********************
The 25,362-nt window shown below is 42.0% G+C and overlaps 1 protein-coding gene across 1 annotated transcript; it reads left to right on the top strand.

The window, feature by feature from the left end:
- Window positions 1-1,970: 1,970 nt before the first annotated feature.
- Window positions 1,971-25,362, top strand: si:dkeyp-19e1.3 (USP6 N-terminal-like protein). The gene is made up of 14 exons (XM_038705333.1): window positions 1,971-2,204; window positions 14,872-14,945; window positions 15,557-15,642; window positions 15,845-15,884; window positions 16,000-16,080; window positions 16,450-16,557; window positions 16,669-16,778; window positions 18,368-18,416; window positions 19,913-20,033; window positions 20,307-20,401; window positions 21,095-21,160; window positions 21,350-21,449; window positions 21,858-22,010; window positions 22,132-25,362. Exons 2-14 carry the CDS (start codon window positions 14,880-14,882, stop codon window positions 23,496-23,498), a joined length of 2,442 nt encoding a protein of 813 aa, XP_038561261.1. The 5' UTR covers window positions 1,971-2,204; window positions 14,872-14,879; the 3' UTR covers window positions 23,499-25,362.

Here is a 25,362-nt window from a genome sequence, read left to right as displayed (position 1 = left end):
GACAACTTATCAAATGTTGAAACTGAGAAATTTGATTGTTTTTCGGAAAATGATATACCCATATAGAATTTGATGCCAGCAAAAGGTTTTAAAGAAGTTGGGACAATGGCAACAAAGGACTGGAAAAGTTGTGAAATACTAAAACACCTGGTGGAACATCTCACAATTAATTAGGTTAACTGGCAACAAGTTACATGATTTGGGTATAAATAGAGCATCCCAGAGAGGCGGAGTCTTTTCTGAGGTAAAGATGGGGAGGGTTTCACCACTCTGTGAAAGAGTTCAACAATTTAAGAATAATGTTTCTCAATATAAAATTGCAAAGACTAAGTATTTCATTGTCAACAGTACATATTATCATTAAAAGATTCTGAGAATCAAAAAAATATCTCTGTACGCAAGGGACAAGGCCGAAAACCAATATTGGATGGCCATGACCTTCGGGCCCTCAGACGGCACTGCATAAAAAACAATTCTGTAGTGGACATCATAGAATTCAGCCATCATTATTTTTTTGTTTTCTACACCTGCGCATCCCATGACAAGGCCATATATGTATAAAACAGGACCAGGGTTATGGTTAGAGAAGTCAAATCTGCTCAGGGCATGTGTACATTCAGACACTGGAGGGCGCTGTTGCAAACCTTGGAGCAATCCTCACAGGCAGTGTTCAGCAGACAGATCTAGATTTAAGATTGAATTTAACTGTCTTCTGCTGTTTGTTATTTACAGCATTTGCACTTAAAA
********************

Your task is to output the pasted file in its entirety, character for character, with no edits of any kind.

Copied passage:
The 25,362-nt window shown below is 42.0% G+C and overlaps 1 protein-coding gene across 1 annotated transcript; it reads left to right on the top strand.

The window, feature by feature from the left end:
- Window positions 1-1,970: 1,970 nt before the first annotated feature.
- Window positions 1,971-25,362, top strand: si:dkeyp-19e1.3 (USP6 N-terminal-like protein). The gene is made up of 14 exons (XM_038705333.1): window positions 1,971-2,204; window positions 14,872-14,945; window positions 15,557-15,642; window positions 15,845-15,884; window positions 16,000-16,080; window positions 16,450-16,557; window positions 16,669-16,778; window positions 18,368-18,416; window positions 19,913-20,033; window positions 20,307-20,401; window positions 21,095-21,160; window positions 21,350-21,449; window positions 21,858-22,010; window positions 22,132-25,362. Exons 2-14 carry the CDS (start codon window positions 14,880-14,882, stop codon window positions 23,496-23,498), a joined length of 2,442 nt encoding a protein of 813 aa, XP_038561261.1. The 5' UTR covers window positions 1,971-2,204; window positions 14,872-14,879; the 3' UTR covers window positions 23,499-25,362.

Here is a 25,362-nt window from a genome sequence, read left to right as displayed (position 1 = left end):
GACAACTTATCAAATGTTGAAACTGAGAAATTTGATTGTTTTTCGGAAAATGATATACCCATATAGAATTTGATGCCAGCAAAAGGTTTTAAAGAAGTTGGGACAATGGCAACAAAGGACTGGAAAAGTTGTGAAATACTAAAACACCTGGTGGAACATCTCACAATTAATTAGGTTAACTGGCAACAAGTTACATGATTTGGGTATAAATAGAGCATCCCAGAGAGGCGGAGTCTTTTCTGAGGTAAAGATGGGGAGGGTTTCACCACTCTGTGAAAGAGTTCAACAATTTAAGAATAATGTTTCTCAATATAAAATTGCAAAGACTAAGTATTTCATTGTCAACAGTACATATTATCATTAAAAGATTCTGAGAATCAAAAAAATATCTCTGTACGCAAGGGACAAGGCCGAAAACCAATATTGGATGGCCATGACCTTCGGGCCCTCAGACGGCACTGCATAAAAAACAATTCTGTAGTGGACATCATAGAATTCAGCCATCATTATTTTTTTGTTTTCTACACCTGCGCATCCCATGACAAGGCCATATATGTATAAAACAGGACCAGGGTTATGGTTAGAGAAGTCAAATCTGCTCAGGGCATGTGTACATTCAGACACTGGAGGGCGCTGTTGCAAACCTTGGAGCAATCCTCACAGGCAGTGTTCAGCAGACAGATCTAGATTTAAGATTGAATTTAACTGTCTTCTGCTGTTTGTTATTTACAGCATTTGCACTTAAAA